Postpartum depression is typically characterized by feelings of sadness, irritability, tearfulness, changes in appetite, and disturbed sleep, but those weren’t my symptoms at all. And while new mothers recognize they’re feeling out of balance, they assume the lack of sleep, racing thoughts, and need for control are just regular stressors that all new mothers face. That belief, and the message many of us have internalized that we need to be superwomen solving every problem ourselves, prevents many of us from asking for help. But we must. We simply can’t look after other people effectively unless we also look after ourselves.

Here are some facts every new mother should know about postpartum imbalance from the Anxiety and Depression Association of America:

• 13% of new mothers experience postpartum depression

• 3–5% experience postpartum obsessive-compulsive disorder

• 9% experience postpartum post-traumatic stress disorder associated with pregnancy or childbirth

• 6% of pregnant women and 10% of postpartum women experience clinical levels of anxiety

While these serious conditions usually develop between one and three weeks after delivery, they often aren’t identified until much later. So look for warning signs early, and don’t hesitate to reach out to your professional support systems if you’re unsure about whether you’re experiencing typical emotional and physical adjustments or have crossed the threshold into postpartum anxiety (or depression).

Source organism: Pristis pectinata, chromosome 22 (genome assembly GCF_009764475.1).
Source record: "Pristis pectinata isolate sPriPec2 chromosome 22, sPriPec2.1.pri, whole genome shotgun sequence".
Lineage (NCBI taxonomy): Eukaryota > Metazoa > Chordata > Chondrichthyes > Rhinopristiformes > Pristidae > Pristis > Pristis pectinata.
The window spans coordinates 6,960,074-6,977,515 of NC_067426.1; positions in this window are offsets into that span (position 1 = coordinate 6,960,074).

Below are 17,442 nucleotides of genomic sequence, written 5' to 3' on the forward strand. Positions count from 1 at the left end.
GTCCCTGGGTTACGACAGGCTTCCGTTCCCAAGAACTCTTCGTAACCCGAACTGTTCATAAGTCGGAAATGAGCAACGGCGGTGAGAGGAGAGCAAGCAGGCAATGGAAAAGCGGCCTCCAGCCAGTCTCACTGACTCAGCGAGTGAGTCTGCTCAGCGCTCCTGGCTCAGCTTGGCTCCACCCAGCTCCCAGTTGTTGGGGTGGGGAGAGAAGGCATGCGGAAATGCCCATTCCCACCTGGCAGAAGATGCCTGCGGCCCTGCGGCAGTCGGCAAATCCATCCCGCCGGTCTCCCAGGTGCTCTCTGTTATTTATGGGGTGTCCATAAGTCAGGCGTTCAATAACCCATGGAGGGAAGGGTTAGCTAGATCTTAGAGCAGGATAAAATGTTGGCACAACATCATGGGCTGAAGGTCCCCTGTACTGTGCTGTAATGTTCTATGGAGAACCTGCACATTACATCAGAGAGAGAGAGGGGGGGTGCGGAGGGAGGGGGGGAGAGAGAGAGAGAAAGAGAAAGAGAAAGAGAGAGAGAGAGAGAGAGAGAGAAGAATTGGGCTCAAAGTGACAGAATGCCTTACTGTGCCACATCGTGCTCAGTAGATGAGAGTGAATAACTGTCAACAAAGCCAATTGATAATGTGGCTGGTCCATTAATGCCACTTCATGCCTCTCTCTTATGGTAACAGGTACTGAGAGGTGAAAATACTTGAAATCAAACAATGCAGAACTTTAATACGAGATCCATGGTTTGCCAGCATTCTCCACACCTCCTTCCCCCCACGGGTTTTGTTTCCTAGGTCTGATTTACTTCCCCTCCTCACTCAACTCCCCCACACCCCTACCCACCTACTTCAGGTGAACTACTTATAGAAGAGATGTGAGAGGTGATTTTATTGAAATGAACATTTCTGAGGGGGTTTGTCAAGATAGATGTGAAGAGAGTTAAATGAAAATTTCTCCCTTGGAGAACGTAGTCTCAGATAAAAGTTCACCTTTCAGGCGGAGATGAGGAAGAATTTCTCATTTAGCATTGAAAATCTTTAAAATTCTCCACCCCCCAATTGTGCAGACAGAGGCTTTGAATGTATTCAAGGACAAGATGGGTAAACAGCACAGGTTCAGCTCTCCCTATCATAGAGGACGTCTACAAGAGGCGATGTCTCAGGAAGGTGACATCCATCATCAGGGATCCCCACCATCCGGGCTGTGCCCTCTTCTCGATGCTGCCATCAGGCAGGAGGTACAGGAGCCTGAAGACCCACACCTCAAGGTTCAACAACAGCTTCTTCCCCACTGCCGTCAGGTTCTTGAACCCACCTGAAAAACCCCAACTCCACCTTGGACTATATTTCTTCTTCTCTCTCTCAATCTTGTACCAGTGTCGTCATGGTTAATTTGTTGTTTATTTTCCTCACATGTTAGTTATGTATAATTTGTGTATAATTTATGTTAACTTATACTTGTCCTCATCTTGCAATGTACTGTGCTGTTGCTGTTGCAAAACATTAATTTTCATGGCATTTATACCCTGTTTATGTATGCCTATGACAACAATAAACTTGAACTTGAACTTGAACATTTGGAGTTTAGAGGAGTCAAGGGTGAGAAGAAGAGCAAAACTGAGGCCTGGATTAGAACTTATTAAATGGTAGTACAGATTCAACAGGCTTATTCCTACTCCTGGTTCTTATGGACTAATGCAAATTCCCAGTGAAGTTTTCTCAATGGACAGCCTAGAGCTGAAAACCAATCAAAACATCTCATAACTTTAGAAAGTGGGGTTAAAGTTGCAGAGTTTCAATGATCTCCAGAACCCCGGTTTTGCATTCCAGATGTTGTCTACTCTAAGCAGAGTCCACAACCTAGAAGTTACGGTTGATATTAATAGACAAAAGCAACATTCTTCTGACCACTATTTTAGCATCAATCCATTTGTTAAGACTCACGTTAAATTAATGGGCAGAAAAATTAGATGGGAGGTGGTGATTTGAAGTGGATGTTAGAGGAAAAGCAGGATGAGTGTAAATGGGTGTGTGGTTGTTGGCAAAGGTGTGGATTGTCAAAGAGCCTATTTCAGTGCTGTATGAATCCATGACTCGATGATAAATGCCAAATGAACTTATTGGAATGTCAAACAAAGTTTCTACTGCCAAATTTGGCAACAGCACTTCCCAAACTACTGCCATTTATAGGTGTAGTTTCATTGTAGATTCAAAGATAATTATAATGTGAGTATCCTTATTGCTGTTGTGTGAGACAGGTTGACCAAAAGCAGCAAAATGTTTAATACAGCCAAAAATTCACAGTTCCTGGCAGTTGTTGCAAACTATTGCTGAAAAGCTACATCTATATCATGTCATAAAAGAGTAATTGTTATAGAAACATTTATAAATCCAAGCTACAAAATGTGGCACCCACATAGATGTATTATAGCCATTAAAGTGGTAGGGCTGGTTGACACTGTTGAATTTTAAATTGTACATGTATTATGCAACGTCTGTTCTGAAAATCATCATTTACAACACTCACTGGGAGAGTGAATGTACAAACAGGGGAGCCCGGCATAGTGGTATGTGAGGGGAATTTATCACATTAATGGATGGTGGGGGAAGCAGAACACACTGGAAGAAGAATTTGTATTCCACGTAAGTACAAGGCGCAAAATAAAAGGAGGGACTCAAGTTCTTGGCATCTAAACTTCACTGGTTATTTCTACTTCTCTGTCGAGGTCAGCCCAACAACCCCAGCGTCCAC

Here’s what to look for:

• Constant worry

• A feeling of dread or that something bad might happen

• Obsessive and irrational thinking patterns

• Loss of appetite or voracious appetite

• Extreme restlessness

• Dizziness, racing heart, nausea or lack of connection with the body

• Sleep disturbance (I know, what new mom doesn’t face sleep disruption?)

Regardless of whether you have a family history of postpartum or other mental health struggles, it can be deeply honoring to ask a friend or family member to help you with a post-delivery care plan. You can also enlist your partner for this role, but they may need a care plan themselves. Write down what you most need and who can be of help.

In most developing cultures, postpartum disorders are virtually nonexistent largely because of the conscious and protective social structures put in place for new moms. Classic anthropological research shows these structures include recognizing a distinct postpartum period, rituals of caring for the new mother, mandated rest and a reprieve from social expectations, support with the day-to-day family operations, and recognition of the sacred role of the mother (aka mothering the mother).

Ours, however, is a strange culture that fails to provide support and care for new moms. Women continue to be the primary caregivers in families, and new mothers rarely have anyone to help at home. Our partners are usually back to work within a few weeks, and we’re left to figure everything out on our own.

What if we had a circle of women who took turns placing soup on our stovetop until we were strengthened once again? What if we did the same in their time of need? What if we supported new moms to nourish and nurture them during this sacred and life-changing time? What if we came together with great compassion and supported new moms with our collective strength and wisdom?

Note: This story is an excerpt from When Women Rise by Michele Kambolis.

Current Issue

- Advertisement -


More articles

- Advertisement -